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Tiger Mother: ‘I can’t take any credit’ for daughter getting into Harvard

Laura Donovan Contributor
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Many parents would experience an ego boost if their children were admitted to two Ivy League universities, but not “Tiger Mother” Amy Chua.

Chua, who stirred up moms and dads earlier this year with a Wall Street Journal piece that promoted rigid child-rearing, isn’t patting herself on the back for daughter Sophia Chua-Rubenfeld’s recent Harvard University and Yale University acceptances.

“I’m afraid I can’t take any credit,” Chua wrote in an email to the Boston Herald. “I don’t think my parenting had anything to do with it — I think Sophia did it 100% herself.”

Chua’s opponents might agree with that claim. The Yale professor’s January WSJ article, “Why Chinese Mothers Are Superior” sparked national outrage and tallied up nearly 10,000 web comments. The piece, which was an excerpt from Chua’s book, highlighted some of the strict rules she enforced on her two daughters. The restrictions included but were not limited to: not being allowed to attend sleepovers, have play dates, participate in school plays, complain about not being able to do school plays, get any grade less than an “A,” play any instrument other than the piano or violin, or opt out of playing the piano or violin.

Many violently disagreed with Chua’s suggestions and parenting techniques, which some described as abusive. Among other things, critics were displeased to read that Chua had instructed one of her girls “to stop being lazy, cowardly, self-indulgent and pathetic.”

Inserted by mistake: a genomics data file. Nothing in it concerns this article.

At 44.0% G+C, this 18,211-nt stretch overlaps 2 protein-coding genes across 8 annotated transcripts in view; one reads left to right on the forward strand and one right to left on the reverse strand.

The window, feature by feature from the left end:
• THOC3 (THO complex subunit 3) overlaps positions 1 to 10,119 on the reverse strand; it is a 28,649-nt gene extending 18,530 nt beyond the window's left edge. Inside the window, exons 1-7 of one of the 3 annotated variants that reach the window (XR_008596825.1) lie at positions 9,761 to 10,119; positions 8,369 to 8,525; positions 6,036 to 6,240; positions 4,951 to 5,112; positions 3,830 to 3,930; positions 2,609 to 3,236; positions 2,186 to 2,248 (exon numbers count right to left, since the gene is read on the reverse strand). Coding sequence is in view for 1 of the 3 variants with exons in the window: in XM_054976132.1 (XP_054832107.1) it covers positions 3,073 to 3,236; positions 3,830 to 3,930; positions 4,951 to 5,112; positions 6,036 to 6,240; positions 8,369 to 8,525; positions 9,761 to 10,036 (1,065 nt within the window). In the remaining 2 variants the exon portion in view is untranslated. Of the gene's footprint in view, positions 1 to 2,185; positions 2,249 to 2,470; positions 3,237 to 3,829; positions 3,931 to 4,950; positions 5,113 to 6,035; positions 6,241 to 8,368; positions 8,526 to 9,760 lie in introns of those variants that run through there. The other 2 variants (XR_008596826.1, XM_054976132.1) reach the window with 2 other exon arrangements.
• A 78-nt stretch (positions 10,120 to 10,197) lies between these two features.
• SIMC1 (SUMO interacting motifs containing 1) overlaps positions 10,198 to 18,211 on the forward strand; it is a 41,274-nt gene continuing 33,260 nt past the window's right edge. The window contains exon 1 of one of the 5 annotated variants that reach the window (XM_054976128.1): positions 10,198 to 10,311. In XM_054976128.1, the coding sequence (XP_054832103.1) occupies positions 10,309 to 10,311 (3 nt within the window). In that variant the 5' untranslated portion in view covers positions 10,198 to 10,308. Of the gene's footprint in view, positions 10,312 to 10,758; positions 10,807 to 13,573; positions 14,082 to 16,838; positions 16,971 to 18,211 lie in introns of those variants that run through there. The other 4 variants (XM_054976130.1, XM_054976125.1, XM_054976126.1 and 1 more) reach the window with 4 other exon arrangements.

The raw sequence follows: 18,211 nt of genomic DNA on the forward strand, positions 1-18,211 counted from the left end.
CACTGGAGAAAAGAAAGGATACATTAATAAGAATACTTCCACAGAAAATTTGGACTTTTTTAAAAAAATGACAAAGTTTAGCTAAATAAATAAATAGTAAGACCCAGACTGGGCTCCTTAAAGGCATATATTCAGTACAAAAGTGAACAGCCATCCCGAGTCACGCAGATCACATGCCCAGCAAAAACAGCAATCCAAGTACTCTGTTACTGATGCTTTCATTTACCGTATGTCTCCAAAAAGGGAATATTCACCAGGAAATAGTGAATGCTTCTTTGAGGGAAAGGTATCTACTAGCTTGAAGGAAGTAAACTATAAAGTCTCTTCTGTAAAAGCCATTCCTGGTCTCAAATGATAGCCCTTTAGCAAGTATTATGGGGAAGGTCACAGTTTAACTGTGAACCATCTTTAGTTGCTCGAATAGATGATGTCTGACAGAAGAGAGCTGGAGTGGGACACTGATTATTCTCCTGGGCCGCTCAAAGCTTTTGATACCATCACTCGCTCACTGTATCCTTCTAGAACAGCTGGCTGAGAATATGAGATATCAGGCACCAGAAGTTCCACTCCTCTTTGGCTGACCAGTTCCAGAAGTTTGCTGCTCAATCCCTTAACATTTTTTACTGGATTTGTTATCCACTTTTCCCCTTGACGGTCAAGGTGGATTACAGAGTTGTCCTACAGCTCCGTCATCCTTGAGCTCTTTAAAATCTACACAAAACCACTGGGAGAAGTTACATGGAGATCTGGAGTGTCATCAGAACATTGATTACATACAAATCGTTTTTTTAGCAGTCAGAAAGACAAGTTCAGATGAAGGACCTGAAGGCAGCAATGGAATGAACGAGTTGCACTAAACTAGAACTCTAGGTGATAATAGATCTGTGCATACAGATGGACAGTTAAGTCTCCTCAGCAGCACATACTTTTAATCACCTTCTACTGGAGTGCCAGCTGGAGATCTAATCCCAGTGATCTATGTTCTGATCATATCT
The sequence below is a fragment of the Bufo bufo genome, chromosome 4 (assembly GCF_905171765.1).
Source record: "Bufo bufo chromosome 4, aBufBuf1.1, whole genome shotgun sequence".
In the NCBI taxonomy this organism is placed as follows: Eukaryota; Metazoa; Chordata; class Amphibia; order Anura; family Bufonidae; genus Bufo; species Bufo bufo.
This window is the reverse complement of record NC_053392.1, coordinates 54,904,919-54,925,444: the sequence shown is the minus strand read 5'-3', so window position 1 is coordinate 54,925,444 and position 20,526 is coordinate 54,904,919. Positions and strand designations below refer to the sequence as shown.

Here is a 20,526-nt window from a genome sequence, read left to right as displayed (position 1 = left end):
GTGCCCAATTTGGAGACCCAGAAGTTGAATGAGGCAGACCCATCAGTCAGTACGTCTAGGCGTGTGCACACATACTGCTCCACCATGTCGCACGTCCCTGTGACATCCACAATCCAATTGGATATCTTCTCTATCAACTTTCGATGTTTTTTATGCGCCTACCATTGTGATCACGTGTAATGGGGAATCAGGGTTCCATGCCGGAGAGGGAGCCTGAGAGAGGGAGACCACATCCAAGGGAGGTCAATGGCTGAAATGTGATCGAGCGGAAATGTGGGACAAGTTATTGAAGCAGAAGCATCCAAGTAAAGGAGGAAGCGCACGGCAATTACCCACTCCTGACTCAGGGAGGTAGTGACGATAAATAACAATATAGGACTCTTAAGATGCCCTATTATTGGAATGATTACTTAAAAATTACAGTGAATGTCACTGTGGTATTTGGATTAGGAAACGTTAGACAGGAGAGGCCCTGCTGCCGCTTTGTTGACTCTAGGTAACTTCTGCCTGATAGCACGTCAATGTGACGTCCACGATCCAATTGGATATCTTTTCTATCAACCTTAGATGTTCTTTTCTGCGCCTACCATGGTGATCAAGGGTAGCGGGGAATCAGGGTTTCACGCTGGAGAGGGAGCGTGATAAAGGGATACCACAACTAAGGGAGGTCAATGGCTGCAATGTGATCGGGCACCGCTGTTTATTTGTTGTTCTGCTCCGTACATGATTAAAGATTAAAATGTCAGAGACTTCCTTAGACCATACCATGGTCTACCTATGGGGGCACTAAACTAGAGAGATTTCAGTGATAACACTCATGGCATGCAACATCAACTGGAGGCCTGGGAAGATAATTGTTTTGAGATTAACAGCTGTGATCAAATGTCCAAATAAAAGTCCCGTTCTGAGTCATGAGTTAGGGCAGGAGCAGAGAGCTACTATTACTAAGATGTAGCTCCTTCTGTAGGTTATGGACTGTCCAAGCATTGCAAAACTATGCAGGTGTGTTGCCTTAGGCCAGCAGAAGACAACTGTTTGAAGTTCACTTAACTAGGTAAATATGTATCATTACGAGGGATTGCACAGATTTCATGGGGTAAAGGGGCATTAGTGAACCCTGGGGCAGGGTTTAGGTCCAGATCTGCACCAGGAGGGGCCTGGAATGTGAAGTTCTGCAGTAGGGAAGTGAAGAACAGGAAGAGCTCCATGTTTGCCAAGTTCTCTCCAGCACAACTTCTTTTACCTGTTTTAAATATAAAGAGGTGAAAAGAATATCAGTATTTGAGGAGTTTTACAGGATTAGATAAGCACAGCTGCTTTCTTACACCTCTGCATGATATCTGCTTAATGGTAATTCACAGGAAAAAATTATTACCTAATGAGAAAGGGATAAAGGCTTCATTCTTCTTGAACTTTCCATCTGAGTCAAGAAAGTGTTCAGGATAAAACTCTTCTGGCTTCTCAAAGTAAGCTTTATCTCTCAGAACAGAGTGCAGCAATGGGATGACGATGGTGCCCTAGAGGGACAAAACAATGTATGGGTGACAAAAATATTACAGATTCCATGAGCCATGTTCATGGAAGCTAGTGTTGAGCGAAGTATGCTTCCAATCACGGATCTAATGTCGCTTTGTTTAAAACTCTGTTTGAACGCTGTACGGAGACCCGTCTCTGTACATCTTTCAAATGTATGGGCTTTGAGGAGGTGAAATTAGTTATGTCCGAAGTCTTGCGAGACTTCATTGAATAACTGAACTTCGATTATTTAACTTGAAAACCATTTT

If Rubenfeld-Chua could live her childhood all over again, would she have wanted the same kind of upbringing to ensure she’d get into the highly ranked colleges? Rubenfeld-Chua, who saw much success before getting into the Ivies, said herself that growing up under Tiger Mother’s rules wasn’t a piece of cake. In a January letter to the New York Post titled “Why I Love My Strict Chinese Mom,” the young lady addressed some of the downsides of being raised by Chua.

“Having you as a mother was no tea party,” Rubenfeld-Chua wrote. “There were some play dates I wish I’d gone to and some piano camps I wish I’d skipped. But now that I’m 18 and about to leave the tiger den, I’m glad you and Daddy raised me the way you did.”